LAST SUMMER, (aka L'ETE DERNIER), Lea Drucker, 2023. © Janus Films /Courtesy Everett Collection
‘Last Summer’Courtesy Everett Collection

Breillat’s avoidance of conventional coverage is central to her films’ power; they engage the viewer on a deeper level than more traditionally shot movies because the audience is always leaning in with intensified attentiveness to try to decipher the visual codes we’re being given. One of Breillat’s boldest choices in “Last Summer” comes at the point where the two protagonists first make love. It was originally intended to be a physically revealing sex scene of the type for which Breillat became famous early in her career, but she reconceived the scene to focus entirely on a close-up of the lovers’ mouths as they kiss. It’s an incredibly tactile, erotic set piece so precise in its effects that the movie is unthinkable without it, yet Breillat didn’t come up with the idea until the night before the scene was shot.

“I walked around all night trying to figure out how we were going to be able to light the scene properly because the bed was stuck to the wall in such a way that we couldn’t get the lighting right for Lea, and it was very important that she be very beautiful in the scene,” Breillat said. “Suddenly, in a flash, I had the radical idea of simply pulling the bed forward so that we could slide the camera right behind it and get them in a very, very, very tight shot.” The actors, who had been anticipating a nude scene, were relieved to learn that the camera would only be on their faces, but Breillat reminded them that they would still need to deliver the requisite passion. “I did tell them that despite being so close to them, they were going to have to give me a kiss that was as wet and deep and interminable as possible. The other thing about the close-up is that it allowed me to [elide] all the moments of undressing and the other realistic necessities that I find very depressing.”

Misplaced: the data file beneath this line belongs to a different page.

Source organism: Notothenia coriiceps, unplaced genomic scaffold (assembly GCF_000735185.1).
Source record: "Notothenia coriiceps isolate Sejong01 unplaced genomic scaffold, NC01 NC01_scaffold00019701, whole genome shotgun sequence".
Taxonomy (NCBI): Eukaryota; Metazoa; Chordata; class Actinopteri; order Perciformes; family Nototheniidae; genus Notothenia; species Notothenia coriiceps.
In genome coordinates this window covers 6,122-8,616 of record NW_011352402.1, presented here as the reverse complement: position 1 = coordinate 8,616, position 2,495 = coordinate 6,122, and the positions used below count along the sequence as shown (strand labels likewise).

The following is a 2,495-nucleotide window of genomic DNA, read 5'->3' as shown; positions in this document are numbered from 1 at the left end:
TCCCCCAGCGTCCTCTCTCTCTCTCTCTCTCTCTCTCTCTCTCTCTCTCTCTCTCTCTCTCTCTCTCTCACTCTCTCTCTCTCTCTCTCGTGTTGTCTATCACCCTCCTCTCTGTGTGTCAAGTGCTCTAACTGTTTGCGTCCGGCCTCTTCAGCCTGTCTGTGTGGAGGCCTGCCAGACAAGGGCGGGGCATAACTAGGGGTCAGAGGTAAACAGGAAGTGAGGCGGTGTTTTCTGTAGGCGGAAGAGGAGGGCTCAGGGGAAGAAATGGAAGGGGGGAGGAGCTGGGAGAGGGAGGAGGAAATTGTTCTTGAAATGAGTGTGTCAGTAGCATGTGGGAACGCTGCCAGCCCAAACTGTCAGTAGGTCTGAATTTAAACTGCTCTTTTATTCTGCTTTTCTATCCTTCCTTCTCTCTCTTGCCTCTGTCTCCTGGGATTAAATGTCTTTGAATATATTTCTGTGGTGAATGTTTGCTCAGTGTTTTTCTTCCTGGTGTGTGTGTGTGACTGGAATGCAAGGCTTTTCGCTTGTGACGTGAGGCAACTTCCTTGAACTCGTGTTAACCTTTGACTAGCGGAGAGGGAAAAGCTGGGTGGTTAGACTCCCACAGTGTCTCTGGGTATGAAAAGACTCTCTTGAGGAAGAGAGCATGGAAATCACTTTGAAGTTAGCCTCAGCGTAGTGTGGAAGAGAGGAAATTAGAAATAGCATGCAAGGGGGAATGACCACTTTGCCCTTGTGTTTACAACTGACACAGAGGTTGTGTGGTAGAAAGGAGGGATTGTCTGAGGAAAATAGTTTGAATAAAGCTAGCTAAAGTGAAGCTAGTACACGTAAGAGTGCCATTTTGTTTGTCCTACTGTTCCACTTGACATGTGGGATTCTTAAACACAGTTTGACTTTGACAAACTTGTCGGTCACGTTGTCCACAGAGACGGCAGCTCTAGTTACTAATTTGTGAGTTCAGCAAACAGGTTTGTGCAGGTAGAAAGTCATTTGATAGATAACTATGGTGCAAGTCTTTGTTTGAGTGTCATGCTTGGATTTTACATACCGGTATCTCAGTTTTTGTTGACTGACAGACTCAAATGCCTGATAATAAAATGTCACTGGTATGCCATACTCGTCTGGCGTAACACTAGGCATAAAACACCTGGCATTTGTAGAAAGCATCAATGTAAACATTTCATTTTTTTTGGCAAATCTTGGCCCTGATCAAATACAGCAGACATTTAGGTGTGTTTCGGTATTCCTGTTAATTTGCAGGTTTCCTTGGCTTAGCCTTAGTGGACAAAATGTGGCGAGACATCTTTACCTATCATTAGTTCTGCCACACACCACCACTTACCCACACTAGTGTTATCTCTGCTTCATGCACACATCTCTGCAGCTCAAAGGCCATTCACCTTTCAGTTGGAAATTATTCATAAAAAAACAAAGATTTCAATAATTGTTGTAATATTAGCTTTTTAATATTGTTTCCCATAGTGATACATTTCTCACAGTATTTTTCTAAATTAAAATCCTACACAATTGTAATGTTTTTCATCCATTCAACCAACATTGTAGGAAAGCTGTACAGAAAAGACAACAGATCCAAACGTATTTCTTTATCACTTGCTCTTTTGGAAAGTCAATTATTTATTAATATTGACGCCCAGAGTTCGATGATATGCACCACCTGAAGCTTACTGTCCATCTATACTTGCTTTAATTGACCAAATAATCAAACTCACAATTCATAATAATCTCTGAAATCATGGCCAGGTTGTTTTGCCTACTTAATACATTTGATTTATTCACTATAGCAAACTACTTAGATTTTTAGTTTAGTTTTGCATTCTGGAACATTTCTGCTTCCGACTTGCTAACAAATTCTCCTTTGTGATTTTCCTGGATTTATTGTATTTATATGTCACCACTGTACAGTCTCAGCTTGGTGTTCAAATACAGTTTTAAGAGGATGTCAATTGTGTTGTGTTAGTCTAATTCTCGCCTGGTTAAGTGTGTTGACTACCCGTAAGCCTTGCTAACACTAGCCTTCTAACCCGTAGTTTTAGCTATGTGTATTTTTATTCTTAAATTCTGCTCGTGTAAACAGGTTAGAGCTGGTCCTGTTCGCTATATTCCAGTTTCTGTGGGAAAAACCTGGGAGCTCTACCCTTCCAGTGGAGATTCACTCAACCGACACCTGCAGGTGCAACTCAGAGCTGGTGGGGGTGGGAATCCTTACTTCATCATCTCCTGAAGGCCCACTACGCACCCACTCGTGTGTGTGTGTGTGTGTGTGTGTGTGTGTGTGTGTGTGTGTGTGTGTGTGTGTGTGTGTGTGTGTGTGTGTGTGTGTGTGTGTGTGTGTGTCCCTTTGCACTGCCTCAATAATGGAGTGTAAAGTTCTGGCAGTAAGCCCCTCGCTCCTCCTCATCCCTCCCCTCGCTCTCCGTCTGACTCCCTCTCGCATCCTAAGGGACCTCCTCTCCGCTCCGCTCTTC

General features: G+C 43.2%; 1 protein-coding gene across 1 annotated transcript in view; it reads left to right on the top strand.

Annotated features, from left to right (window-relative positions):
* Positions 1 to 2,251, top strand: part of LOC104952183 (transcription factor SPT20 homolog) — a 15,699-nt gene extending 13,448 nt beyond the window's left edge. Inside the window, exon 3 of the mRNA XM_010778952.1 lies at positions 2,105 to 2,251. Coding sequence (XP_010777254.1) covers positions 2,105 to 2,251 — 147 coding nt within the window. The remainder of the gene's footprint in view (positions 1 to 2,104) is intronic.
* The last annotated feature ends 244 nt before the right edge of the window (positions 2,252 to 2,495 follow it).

For Breillat, finding such moments on the fly is both the pleasure and the challenge of making movies. “I can only invent these things at night and in a state of terror,” she said. “For me, cinema is really Icarus’ flight. It’s being at the edge of the abyss, having to take a step forward to fly. It’s only when I’m faced with this abyss that I can have the inspiration to create scenes that are going to have the emotion and the grace that I need for them.” The sense of constant discovery that Breillat tries to maintain on set and throughout editing (she notes that “Last Summer” required “a very taut line that we had to find frame by frame”) facilitates a similar sense of discovery for the audience, as “Last Summer” continually forces us to recalibrate our feelings about the characters and reconsider the moral and emotional implications of what we’re watching.

This is in keeping with Breillat’s belief that movies should not be overly didactic or prescriptive but open-ended and provocative. “Cinema is an art that is essential precisely because it is useless,” Breillat said. “I think that people are wrong to say that cinema should say one thing or another. That’s not cinema, it’s propaganda. It shouldn’t serve a cause. However, what it does do is answer questions that were never asked of it in the first place.”

Best of IndieWire

Sign up for Indiewire's Newsletter. For the latest news, follow us on Facebook, Twitter, and Instagram.